Tuesday, 12 May 2015



Responding to the May 4 attempt by multi-billionaire financial predator Paul Singer’s NML Capital vulture fund to freeze EU 52,000 in a bank account belonging to the Argentine Mission to the EU in Brussels, Argentine Finance Minister Axel Kicillof described the move as a pathetic publicity stunt by the "detestable and repugnant" vultures.

Despite having spent millions in attack ads against Argentina, and having a cozy relationship with New York Federal Judge Thomas Griesa, the vultures have gotten nothing of the $1.6 billion they hoped to extort from Argentina, Kicillof underscored. "We haven’t paid and we won’t pay them," he told Radio Del Plata. 

"Nor will we get down on our knees and [submit] to their pressures." The choice of Belgium was a huge blunder on NML’s part, he continued. Belgium already has strong legislation restricting vulture fund activities, and a bill that will further limit their reach is currently before Parliament. Belgium’s Cassation Court has ruled that diplomatic assets cannot be seized.

It was also in Belgium that Agora Erasmus, the LaRouche movement affiliate, issued a call in September of last year under the title "Belgians and Argentines United in Their Fight against the Vulture Funds." The call was signed by two Members of the European Parliament, five members of the Belgian House of Representatives, and one Senator, as well as Guy-Patrice Lumumba, son of the Congolese leader Patrice Lumumba who was assassinated in 1961 during the Cold War on orders from Allen Dulles. "We the undersigned condemn these [vulture] practices and express our warm solidarity with the Argentine people in their struggle for justice," the statement read.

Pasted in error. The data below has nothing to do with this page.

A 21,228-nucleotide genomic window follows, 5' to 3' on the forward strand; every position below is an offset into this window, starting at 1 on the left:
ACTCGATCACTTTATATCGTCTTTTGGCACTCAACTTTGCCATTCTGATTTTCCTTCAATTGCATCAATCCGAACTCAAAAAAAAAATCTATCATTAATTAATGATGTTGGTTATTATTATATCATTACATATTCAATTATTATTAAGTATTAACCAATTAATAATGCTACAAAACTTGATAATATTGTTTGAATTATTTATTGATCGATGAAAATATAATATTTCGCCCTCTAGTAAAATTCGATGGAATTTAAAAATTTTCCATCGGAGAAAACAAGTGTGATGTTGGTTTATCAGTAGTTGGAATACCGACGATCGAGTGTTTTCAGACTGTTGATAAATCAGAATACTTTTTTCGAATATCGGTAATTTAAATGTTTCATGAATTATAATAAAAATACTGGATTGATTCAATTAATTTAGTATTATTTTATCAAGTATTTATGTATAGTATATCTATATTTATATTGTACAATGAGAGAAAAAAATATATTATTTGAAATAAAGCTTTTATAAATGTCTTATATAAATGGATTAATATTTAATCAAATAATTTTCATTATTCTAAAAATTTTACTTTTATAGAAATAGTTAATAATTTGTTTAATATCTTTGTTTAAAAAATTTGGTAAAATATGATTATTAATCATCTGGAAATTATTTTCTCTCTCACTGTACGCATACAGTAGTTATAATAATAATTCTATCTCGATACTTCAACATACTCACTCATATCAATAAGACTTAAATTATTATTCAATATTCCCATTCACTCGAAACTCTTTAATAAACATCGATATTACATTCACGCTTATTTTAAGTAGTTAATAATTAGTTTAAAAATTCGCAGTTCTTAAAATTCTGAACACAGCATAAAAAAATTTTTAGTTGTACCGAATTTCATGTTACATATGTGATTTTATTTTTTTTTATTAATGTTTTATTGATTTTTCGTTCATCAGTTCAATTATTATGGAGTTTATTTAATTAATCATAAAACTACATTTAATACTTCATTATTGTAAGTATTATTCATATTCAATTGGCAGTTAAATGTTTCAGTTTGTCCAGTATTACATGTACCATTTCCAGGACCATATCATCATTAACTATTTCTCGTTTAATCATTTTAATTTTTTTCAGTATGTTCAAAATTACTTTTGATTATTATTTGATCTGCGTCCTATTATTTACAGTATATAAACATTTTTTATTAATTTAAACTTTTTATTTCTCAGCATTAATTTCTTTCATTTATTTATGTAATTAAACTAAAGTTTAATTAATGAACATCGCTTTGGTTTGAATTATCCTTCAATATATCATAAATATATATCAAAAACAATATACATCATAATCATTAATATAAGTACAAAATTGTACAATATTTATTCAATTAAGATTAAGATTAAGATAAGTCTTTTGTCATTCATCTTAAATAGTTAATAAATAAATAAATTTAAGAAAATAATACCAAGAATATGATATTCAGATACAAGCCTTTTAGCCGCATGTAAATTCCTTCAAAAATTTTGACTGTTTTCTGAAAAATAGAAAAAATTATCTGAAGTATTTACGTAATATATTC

In an interview published today in the daily Pagina 12, Belgian Socialist Party Deputy Ahmed Laaouej described the vulture assault on Argentina as a "real financial scandal." NML’s "immoral and indecent" move against Argentina in Brussels, "show the relevance" of the bill that will be debated this month in the Parliament’s Finance Commission, Laaouej said, whose purpose is to "regulate and limit legal suits by these funds." He pointed out that it has the backing not only of all political parties, but also of civil society. 

This degree of support "is quite an exceptional fact," he stressed, "and shows the desire to counteract these types of financial practices." The bill, which Laaouej expects to be passed in June, "grants new weapons to Belgium’s justice system, in order to better fight against the immoral practices of the vultures," he added, particularly emphasizing these predators’ role in disrupting the "collective processes of debt restructuring of highly-indebted countries."

via EIR 

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